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May 8 2011

Empire Avenue – Measuring Social Media Influence?

Empire AvenueEmpire Avenue is yet another way of trying to measure just how influential someone is in the social media scene, but, as with all of its predecessors, it’s broken on launch.

I won’t lie, the link above to the new social media game Empire Avenue will earn me some credits in the game.  Just because I’m going to mock something doesn’t mean I don’t also participate in it.

Since the dawn of social media, people have been trying to figure out who is the most influential, who has the furthest “reach”, who has the most “klout” and so on.  The problem is that as soon as these services launch, someone figures out how to game them, or they give such a weighted value to well-known social media types that people lost interest because they know that their scores will never go up.  Lets face it, unless you are a blustery windbag (like some I won’t name), you’re never going to be considered a “network influencer” because you don’t cause enough drama.  And if you don’t think manufactured drama fuels the social media scene, then you should be thankful for being blissfully unaware.

Empire Avenue is at least up front about the fact it’s a game, and that’s part of the reason I’m enjoying it so much.  People are desperately running around trying to improve their “worth” on a fabricated stock exchange because they have some sort of delusion it will prove how valuable they are in the social media sphere.  While I am well aware I’m playing a game and know that my supposed “worth” isn’t even as valuable as the pixels that take to display it on my screen.

Lets take a look at my profile.

Empire Avenue Profile

In another day or so it should look even more “impressive” because I will have been on the service for five days and that’s when calculations for your activities on other sites kicks in.  For now, it’s a decent amount of “achievements” and so on, but can you spot the gaming?  Notice it says the my two blogs (SeanPAune.com and FunJug.com) have been endorsed ten times?  For a blog to help your score it needs to be endorsed five times, so how did I get my endorsements so quickly?  I went on the blogging community board and asked people I don’t know to endorse them, and I did the same for them.  Yep, really measures your influence, doesn’t it?

Seven people have bought shares in me thus far, a couple of them then left me messages asking me to do the same for them as the more investors you have, the higher your ranking on the site.

Once again, a site comes along to help you see who is the most influential in social media, and immediately people begin gaming it to get a higher score and make people think they are big names in the industry.  The thing I hate to break to these people is … no one is ever going to look at Empire Avenue as any sort of true metric.  It’s just not going to happen.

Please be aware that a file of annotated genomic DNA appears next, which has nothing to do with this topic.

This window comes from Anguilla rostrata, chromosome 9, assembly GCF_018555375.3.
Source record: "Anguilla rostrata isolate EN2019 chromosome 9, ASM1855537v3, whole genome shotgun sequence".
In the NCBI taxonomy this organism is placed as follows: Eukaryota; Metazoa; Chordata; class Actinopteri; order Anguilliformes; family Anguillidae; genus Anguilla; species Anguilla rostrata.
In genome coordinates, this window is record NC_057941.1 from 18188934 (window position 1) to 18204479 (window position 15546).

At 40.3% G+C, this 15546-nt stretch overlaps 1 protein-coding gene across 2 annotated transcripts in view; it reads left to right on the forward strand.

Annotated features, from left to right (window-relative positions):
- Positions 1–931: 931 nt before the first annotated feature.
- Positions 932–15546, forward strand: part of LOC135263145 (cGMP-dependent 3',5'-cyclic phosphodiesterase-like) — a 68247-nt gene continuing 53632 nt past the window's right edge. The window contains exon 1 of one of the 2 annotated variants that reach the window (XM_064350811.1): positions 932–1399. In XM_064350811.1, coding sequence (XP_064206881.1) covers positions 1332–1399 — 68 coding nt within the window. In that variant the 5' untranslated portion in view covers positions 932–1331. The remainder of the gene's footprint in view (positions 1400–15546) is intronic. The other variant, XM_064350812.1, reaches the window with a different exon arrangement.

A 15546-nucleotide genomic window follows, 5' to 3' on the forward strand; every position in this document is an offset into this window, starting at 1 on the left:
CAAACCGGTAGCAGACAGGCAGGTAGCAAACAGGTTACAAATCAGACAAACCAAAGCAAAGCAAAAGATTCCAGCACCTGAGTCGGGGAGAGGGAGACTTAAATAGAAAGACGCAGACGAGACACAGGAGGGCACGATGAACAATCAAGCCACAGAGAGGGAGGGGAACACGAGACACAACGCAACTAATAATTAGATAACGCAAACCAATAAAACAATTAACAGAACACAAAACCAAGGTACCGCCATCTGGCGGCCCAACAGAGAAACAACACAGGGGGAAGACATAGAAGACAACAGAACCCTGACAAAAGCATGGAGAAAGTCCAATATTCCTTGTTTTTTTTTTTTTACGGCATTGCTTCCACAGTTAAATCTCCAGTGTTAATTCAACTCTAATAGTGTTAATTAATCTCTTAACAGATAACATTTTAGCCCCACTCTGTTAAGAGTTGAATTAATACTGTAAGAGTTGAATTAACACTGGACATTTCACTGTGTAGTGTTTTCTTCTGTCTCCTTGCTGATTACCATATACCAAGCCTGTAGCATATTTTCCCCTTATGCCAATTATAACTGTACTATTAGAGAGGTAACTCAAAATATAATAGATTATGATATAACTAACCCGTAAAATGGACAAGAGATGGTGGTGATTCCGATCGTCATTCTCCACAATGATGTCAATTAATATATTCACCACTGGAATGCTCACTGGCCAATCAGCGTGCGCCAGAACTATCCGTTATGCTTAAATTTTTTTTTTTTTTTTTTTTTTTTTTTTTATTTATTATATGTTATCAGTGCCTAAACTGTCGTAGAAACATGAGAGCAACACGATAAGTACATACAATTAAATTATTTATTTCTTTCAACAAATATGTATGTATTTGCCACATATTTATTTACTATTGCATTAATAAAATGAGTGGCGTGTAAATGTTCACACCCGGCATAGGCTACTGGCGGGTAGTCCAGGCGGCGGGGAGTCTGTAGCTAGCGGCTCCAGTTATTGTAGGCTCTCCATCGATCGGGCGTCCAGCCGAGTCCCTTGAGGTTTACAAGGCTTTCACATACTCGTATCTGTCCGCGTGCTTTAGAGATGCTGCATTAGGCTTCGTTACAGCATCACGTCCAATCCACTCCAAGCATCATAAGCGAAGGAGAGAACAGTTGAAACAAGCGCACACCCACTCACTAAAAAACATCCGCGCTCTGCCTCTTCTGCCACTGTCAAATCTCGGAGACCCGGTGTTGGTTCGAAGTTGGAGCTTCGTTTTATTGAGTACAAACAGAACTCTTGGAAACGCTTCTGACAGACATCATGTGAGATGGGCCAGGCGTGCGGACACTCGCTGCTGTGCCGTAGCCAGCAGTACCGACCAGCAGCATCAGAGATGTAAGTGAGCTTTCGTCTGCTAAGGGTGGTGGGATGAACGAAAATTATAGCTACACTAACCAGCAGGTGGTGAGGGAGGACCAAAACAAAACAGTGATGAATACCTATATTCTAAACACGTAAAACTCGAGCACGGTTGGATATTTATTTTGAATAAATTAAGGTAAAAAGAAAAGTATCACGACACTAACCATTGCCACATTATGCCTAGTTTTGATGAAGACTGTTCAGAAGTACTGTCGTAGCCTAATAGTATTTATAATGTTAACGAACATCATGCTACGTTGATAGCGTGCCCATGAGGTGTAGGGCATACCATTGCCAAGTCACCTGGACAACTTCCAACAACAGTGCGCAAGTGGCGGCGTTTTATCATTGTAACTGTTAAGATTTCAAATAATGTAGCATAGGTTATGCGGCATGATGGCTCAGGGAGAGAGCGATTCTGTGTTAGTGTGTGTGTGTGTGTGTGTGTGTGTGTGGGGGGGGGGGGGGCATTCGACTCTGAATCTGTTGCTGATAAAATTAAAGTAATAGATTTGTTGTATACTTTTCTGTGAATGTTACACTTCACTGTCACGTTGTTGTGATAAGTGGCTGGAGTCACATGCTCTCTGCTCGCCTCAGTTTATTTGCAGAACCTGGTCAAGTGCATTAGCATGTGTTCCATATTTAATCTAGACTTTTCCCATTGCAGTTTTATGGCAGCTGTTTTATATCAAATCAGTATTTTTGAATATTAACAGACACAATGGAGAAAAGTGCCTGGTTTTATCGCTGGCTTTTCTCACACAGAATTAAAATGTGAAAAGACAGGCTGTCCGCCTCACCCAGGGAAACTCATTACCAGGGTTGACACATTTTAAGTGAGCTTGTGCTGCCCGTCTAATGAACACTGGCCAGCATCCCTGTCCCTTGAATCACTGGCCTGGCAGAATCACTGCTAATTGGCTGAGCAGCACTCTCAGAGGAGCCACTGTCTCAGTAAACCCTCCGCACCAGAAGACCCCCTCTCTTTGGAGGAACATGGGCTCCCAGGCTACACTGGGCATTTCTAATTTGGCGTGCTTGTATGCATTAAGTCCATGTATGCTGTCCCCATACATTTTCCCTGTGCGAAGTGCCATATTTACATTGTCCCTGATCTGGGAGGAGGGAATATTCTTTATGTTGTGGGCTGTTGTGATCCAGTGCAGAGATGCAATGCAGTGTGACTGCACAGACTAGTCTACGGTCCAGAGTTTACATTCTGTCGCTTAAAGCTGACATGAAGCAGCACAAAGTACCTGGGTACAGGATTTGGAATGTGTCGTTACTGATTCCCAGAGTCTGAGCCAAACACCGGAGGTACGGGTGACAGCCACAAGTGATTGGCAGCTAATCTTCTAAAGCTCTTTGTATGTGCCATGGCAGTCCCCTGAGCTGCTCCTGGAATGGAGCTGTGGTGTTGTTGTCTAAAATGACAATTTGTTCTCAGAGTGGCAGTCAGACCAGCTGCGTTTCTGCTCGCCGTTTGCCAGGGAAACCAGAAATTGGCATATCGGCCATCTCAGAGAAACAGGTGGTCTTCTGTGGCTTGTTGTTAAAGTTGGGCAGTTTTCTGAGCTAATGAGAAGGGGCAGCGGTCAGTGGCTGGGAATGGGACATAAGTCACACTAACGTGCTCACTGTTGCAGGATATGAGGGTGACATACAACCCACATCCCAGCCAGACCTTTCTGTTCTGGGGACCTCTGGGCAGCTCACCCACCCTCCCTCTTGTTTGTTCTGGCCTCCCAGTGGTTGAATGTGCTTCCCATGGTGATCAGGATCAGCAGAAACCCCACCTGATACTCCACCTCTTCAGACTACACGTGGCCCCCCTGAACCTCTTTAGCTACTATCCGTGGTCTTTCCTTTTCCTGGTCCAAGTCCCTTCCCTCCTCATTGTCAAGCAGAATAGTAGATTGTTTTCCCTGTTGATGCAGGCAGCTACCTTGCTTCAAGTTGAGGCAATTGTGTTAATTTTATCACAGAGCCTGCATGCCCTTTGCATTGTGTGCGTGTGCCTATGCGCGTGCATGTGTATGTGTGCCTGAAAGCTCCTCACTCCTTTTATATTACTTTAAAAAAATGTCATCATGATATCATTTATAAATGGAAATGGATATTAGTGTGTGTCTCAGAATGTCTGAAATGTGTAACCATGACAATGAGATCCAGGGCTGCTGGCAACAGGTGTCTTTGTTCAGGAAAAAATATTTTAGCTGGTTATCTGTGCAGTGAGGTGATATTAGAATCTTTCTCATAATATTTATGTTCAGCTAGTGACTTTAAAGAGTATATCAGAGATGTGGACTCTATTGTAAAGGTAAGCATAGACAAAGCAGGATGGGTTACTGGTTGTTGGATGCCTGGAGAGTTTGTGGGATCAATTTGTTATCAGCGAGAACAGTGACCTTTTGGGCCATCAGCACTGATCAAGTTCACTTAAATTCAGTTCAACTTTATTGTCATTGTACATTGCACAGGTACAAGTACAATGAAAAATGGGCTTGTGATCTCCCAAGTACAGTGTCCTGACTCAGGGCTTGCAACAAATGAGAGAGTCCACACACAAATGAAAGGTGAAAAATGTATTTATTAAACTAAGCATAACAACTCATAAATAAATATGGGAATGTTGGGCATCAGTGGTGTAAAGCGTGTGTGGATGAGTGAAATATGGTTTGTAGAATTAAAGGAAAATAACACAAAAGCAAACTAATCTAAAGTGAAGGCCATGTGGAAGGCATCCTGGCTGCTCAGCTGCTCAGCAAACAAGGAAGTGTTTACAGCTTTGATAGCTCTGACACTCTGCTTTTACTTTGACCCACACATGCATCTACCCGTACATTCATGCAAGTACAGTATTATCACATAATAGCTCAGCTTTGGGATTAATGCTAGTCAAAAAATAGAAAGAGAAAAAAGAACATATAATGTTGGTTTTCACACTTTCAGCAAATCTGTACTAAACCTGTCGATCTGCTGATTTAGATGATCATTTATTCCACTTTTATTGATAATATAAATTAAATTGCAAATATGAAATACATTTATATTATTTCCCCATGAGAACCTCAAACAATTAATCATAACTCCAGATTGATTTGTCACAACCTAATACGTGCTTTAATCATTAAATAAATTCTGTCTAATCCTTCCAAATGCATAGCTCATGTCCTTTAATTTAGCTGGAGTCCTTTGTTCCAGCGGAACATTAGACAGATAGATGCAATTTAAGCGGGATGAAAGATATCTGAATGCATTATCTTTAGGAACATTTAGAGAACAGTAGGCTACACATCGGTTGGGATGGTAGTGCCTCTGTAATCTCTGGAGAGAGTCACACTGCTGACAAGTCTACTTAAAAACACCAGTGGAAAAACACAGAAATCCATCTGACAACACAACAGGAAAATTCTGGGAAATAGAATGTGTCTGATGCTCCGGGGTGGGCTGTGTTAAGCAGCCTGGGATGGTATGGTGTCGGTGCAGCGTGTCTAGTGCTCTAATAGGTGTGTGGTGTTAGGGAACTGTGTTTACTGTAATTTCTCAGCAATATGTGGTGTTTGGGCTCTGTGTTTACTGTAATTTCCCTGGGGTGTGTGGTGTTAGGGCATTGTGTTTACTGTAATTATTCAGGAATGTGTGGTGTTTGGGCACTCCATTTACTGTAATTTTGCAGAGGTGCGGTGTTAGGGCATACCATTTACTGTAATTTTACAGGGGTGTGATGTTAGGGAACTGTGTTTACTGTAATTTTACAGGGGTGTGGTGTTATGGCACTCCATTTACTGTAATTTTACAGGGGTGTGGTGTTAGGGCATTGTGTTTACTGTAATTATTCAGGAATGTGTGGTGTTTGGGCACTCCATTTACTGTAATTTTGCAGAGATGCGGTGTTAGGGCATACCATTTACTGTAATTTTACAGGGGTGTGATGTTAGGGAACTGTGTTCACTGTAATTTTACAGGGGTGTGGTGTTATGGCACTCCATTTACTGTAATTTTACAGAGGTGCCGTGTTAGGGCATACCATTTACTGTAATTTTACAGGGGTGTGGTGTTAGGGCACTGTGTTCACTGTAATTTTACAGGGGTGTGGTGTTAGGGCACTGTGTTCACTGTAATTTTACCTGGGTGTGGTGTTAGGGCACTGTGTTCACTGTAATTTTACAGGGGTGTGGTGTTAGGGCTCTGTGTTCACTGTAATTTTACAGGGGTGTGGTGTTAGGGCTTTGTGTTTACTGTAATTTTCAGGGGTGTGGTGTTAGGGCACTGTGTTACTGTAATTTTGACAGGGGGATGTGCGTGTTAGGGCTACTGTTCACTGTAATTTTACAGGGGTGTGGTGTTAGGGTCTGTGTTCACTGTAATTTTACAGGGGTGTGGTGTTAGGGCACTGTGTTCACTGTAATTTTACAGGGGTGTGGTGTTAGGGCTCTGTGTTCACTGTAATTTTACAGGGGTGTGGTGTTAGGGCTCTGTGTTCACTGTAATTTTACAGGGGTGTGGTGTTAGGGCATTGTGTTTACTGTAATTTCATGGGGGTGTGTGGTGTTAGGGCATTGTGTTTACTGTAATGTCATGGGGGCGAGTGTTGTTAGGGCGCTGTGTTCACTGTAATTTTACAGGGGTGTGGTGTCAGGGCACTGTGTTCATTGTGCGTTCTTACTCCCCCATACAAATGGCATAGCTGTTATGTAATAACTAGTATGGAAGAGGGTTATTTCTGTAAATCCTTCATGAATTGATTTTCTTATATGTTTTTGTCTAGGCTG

The other issue?  You will never get your average person to play this game because they just aren’t going to care about it.  A virtual stock exchange where you buy shares in people?  It’s absurd, involved and quite frankly, boring.  Do you think your average Facebook user is really going to care what their value is on a faux stock exchange?  No, they don’t.

While this game is all the rage right now in the social media scene, just like so many other things that have popped up over the past few years, it will fade into relative obscurity within a month or two.  The main reason is it does nothing useful.  Something like Twitter is useful, Empire Avenue is a time suck with no useful aspects that people will eventually figure out and move on to “the next great thing.”

You want to know the secret to knowing how influential you are in social media?  Just don’t care about it and use the tools that actually do you some good.  If extra people start following you, it’s just a nice byproduct.



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  • Yep, you've pretty much summed up my thoughts on the game.

    By the way, I'm a good deal there. ;)

  • lloydkbarnes

    I've been on EA for a couple of months and it is useful for networking. I also find it to be an accurate gauge of my relative activity on the major social media sites. The scores seem to favour quantity over quality though, which is not a good thing. I'm entertained by it, but I agree it is far from an accurate measure of social media influence.